wlccp wnm ip address

workgroup-bridge client-vlan

world-mode

wpa-psk


Cisco IOS Commands for Access Points
and Bridges


This chapter lists and describes Cisco IOS commands in Cisco IOS Release 12.3(4)JA that you use to configure and manage your access point, bridge, and wireless LAN. The commands are listed alphabetically. Refer to Appendix A, "List of Supported Cisco IOS Commands," for a complete list of Cisco IOS commands supported by access points and bridges.

accounting (SSID configuration mode)

Use the accounting SSID configuration mode command to enable RADIUS accounting for the radio interface (for the specified SSID). Use the no form of the command to disable accounting.

[no] accounting list-name

Syntax Description

list-name

Specifies the name of an accounting list.


Defaults

This command has no defaults.

Command Modes

SSID configuration interface

Command History

Release
Modification

12.2(4)JA

This command was introduced.


Usage Guidelines

You create accounting lists using the aaa accounting command. These lists indirectly reference the server where the accounting information is stored.

Examples

This example shows how to enable RADIUS accounting and set the RADIUS server name:

AP(config-if-ssid)# accounting radius1

This example shows how to disable RADIUS accounting:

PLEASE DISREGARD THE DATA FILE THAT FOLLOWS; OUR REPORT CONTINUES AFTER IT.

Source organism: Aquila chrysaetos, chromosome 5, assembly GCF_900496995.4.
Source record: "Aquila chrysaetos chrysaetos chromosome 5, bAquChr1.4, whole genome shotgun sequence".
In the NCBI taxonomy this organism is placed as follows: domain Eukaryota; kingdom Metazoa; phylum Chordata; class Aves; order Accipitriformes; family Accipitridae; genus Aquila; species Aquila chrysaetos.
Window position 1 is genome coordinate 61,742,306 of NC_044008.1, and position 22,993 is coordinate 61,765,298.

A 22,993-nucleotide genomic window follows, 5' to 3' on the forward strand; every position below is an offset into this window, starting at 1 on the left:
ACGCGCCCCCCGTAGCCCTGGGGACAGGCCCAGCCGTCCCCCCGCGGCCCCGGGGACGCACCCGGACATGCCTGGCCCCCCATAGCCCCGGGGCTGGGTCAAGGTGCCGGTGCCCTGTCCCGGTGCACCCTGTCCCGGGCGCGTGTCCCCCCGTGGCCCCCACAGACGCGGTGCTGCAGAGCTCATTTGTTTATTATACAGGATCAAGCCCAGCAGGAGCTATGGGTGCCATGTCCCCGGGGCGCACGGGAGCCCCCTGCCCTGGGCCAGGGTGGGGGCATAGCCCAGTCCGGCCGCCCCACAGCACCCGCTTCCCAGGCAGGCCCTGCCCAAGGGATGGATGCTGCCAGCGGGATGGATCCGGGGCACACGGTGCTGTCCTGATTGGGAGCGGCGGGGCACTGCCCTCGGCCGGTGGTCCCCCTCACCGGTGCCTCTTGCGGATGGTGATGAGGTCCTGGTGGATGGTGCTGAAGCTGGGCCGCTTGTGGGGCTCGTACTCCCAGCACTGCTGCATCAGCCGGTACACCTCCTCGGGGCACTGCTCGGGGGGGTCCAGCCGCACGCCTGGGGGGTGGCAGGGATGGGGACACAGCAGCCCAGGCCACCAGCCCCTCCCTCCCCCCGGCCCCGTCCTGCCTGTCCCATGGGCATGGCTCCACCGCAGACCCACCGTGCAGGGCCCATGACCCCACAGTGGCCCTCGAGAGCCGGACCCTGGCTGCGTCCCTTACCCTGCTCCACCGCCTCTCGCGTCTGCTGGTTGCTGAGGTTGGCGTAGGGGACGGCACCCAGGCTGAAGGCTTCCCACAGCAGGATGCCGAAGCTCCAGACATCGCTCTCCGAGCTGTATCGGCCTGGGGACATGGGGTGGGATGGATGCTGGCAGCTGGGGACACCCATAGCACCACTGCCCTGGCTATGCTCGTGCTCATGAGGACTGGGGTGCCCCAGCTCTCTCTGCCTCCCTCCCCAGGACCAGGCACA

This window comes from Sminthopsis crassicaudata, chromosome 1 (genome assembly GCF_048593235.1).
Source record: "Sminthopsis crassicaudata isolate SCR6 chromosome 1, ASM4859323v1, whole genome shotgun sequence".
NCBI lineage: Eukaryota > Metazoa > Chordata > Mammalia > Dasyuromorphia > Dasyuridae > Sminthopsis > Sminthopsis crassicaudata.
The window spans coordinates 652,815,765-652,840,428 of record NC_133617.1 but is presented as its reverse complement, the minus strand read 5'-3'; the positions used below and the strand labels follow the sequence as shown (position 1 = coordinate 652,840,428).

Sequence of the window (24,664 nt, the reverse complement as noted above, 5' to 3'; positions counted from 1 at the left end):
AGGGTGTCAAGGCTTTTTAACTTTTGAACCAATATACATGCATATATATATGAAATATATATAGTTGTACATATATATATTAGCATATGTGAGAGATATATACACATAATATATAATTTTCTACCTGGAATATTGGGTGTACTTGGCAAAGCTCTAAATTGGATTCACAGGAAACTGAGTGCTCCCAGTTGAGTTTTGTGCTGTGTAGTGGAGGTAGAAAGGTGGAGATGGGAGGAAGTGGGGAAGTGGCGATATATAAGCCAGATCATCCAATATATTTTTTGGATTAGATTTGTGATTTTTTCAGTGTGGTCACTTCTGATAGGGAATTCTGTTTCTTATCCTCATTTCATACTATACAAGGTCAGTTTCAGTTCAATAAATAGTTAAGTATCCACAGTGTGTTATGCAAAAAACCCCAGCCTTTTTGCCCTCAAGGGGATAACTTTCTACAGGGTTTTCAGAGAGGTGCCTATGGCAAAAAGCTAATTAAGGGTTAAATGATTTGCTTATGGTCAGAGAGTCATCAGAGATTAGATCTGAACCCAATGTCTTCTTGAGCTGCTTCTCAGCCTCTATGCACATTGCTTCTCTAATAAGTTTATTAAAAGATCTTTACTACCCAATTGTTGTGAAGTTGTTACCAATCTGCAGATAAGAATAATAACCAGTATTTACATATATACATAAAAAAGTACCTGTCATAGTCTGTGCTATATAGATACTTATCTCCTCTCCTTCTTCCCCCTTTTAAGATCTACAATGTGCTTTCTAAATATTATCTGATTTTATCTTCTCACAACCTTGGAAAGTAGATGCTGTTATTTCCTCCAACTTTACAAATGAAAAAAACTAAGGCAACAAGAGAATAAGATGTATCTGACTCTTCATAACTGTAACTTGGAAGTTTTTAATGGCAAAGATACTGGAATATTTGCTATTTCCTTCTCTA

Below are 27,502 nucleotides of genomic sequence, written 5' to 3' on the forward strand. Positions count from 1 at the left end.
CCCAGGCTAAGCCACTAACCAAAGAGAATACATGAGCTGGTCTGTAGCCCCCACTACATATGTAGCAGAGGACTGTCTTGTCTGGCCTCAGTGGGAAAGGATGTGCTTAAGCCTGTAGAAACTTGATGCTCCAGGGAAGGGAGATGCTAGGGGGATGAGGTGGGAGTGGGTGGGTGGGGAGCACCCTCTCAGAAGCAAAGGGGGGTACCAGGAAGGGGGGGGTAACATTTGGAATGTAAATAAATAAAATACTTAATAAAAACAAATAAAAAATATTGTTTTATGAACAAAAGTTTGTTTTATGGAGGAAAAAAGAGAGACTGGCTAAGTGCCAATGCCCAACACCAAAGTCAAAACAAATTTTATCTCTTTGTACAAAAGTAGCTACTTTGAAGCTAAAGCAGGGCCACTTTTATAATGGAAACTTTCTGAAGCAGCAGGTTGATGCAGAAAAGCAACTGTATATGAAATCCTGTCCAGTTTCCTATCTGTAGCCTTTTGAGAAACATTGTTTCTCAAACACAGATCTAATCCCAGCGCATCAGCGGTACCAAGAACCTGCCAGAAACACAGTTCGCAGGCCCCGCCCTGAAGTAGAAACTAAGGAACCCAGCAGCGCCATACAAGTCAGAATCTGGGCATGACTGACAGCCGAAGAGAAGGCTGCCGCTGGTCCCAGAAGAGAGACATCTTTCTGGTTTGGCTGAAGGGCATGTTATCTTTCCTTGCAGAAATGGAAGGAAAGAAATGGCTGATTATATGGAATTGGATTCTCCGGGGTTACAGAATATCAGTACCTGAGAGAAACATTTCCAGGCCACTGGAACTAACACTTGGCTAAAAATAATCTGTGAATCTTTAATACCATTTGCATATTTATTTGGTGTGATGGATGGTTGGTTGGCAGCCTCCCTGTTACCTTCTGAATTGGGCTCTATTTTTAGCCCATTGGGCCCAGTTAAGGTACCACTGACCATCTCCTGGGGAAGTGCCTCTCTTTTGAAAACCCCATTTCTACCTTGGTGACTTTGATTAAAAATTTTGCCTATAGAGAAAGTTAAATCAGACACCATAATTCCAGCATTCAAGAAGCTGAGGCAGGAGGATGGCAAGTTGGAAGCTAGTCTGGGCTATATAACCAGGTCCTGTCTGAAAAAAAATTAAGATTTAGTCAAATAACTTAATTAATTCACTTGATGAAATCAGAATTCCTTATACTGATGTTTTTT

AP(config-if-ssid)# no accounting

Related Commands

Command
Description

ssid

Specifies the SSID and enters the SSID configuration mode


antenna

Use the antenna configuration interface command to configure the radio receive or transmit antenna settings. Use the no form of this command to reset the receive antenna to defaults.

[no] antenna
{gain gain |
{
receive | transmit {diversity | left | right}}}

Syntax Description

gain gain

Specifies the resultant gain of the antenna attached to the device. Enter a value from -128 to 128 dB. If necessary, you can use a decimal in the value, such as 1.5.

Note This setting does not affect the behavior of the wireless device; it only informs the WLSE on your network of the device's antenna gain.

receive

Specifies the antenna that the access uses to receive radio signals

transmit